Boobs: The Last Frontier of Body-Shaming

Why is it still okay to comment?

Adeline Dimond
Human Parts
Published in
5 min readMay 22, 2021
Photo courtesy of the author

When you turn 50, if you’re normal and not pathologically overly positive, you fall into a depression. Regrets hit harder; the knee you busted trying to impress a boyfriend 20 years ago hurts more; and you start obsessively checking your retirement account and panicking.

But there are benefits too, mostly of the I-don’t-give-a-fuck variety. Dramatic friends no longer keep you up at night, you have no shame in declining plans, and because you’re entering that invisible stage society reserves for women who can no longer reproduce, no one comments on your looks anymore.

Or so I thought. Hello, my name is Adeline, I am 50 years old, and I was body-shamed on Instagram because I have humongous boobs.

My maiden voyage with body-shaming at 50 started last Monday, but let’s get a few things out of the way first. Yes, my boobs are real. I did not buy them and I did not ask for this. Yes, I know they are huge.

No, I don’t know why they keep growing and why they are so big. (Weight gain only explains part of it.) Yes, I hate them. Yes, I have consulted surgeons (three so far) about a reduction. (One wanted $40,000, one told me I was too fat to operate on, and one looked at them and let out a low whistle and said “you have to fix this immediately.”)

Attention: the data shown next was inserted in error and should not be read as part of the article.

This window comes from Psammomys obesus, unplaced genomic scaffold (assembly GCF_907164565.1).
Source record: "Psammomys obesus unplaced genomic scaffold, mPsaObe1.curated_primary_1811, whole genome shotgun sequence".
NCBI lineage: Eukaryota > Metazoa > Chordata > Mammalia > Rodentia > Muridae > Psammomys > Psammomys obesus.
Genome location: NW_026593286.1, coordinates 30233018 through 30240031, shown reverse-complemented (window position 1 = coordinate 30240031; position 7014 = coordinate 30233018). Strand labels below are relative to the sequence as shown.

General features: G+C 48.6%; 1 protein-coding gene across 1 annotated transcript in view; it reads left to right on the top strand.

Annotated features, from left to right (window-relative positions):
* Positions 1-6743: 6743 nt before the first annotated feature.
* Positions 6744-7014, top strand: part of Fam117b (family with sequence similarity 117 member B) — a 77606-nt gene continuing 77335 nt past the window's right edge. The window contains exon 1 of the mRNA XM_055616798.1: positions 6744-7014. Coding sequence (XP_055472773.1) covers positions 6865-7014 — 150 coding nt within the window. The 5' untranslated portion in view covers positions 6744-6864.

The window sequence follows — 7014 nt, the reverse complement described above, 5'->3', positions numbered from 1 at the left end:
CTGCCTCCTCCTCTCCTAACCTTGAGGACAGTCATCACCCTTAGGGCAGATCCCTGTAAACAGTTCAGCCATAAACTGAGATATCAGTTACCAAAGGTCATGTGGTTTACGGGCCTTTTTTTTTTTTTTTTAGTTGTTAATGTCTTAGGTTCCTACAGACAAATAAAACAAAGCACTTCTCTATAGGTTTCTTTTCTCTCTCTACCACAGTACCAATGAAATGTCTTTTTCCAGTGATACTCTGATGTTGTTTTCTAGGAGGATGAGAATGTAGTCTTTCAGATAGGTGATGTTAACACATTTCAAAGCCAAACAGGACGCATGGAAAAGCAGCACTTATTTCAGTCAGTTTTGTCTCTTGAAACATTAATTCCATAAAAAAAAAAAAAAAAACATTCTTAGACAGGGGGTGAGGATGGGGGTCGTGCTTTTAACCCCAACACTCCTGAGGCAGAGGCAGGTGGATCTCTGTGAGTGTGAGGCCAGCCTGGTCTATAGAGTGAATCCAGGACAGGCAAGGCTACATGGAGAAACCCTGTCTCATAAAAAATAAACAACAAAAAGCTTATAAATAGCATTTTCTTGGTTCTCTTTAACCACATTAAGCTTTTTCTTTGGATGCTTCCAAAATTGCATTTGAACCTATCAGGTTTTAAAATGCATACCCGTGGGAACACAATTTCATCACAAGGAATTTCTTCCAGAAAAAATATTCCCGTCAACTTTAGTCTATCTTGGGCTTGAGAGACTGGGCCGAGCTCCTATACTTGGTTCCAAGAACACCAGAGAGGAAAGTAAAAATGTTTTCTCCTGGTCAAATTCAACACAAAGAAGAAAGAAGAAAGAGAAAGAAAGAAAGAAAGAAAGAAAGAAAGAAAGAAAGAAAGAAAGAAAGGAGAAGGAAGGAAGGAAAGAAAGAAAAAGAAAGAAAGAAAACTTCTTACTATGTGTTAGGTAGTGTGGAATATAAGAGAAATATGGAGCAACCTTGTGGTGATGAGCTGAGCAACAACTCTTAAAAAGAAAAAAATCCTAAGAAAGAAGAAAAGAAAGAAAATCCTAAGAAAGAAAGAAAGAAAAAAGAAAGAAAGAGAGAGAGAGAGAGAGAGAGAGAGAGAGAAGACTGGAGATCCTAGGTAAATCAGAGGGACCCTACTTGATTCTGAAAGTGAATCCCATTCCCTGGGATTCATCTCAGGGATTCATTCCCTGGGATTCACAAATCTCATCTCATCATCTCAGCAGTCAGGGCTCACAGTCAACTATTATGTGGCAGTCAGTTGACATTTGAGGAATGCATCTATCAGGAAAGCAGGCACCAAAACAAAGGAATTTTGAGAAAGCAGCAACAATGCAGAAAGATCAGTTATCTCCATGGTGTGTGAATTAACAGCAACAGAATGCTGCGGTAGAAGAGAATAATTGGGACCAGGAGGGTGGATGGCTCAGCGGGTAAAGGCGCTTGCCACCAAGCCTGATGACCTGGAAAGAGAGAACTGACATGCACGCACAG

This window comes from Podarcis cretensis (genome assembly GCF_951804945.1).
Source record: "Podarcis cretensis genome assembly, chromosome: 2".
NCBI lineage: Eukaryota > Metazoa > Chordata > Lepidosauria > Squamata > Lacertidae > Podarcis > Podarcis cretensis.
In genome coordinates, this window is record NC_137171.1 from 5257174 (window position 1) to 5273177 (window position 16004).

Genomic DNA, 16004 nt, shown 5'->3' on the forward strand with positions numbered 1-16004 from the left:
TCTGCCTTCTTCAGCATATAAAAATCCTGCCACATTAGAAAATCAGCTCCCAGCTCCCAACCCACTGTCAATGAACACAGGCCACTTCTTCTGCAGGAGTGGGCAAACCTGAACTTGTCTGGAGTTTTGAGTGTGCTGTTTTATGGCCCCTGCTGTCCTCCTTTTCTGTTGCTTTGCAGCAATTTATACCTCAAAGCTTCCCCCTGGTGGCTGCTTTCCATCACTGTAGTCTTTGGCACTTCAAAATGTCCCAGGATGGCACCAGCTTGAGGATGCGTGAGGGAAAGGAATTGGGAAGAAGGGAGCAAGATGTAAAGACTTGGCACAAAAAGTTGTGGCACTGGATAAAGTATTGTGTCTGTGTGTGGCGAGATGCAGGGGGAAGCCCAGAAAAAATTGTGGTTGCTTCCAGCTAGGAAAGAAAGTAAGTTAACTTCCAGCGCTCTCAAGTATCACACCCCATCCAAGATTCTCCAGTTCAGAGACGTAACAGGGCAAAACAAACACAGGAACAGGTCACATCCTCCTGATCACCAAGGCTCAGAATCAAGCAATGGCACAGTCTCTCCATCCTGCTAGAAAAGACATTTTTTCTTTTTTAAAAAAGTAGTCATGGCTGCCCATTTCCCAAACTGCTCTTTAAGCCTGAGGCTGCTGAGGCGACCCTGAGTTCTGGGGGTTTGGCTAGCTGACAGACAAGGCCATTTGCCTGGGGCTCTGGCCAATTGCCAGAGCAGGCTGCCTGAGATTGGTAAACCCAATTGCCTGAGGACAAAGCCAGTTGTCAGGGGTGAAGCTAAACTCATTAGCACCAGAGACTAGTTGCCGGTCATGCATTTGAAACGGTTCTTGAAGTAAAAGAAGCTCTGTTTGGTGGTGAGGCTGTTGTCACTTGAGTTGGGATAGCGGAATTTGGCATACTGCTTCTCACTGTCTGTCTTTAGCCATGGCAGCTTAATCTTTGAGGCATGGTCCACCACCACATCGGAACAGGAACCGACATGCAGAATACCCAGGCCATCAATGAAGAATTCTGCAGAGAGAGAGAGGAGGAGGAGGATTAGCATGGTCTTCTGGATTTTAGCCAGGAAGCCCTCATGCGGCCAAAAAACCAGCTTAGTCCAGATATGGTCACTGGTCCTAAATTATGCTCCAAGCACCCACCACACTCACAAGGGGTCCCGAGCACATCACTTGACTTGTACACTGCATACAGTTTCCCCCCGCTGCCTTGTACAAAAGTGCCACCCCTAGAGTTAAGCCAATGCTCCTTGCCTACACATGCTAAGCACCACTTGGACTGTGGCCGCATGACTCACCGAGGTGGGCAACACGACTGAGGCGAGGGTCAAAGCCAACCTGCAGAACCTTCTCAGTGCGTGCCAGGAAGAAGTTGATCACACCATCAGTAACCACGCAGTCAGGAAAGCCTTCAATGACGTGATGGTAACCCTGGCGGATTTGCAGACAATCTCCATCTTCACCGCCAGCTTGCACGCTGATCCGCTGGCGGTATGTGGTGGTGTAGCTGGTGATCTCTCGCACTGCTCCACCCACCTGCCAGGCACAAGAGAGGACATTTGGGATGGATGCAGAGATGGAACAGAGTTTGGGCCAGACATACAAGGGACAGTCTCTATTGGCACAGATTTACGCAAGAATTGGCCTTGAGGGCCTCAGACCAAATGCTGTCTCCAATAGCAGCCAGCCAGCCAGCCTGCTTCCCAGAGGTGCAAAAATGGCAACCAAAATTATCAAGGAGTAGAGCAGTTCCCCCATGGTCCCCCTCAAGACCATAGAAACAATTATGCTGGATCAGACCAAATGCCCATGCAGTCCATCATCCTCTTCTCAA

But I (obviously) still go out in the world. I go on dates and wear push-up bras (because minimizing bras make you look like a penguin). I still wear bathing suits and splash around in the ocean because it’s my favorite thing to do. This is why I jumped at the chance to take off work to try stand-up paddleboarding with my old friend Ed, whom I hadn’t seen since junior high. For people keeping score at home, this means we hadn’t seen each other for 35 years.

It was great. I eventually learned how to stand. Ed was a patient and funny teacher. We saw pelicans up close and little kids shrieking while they ran into the water. Afterward, we lay in the sand while Ed told me about the daughter he had lost to cancer six years ago (“she was my buddy, she would go on any adventure”) and I caught him up on my various heartbreak over the years. Sandy, salty, and warm, we…



Adeline Dimond
Human Parts

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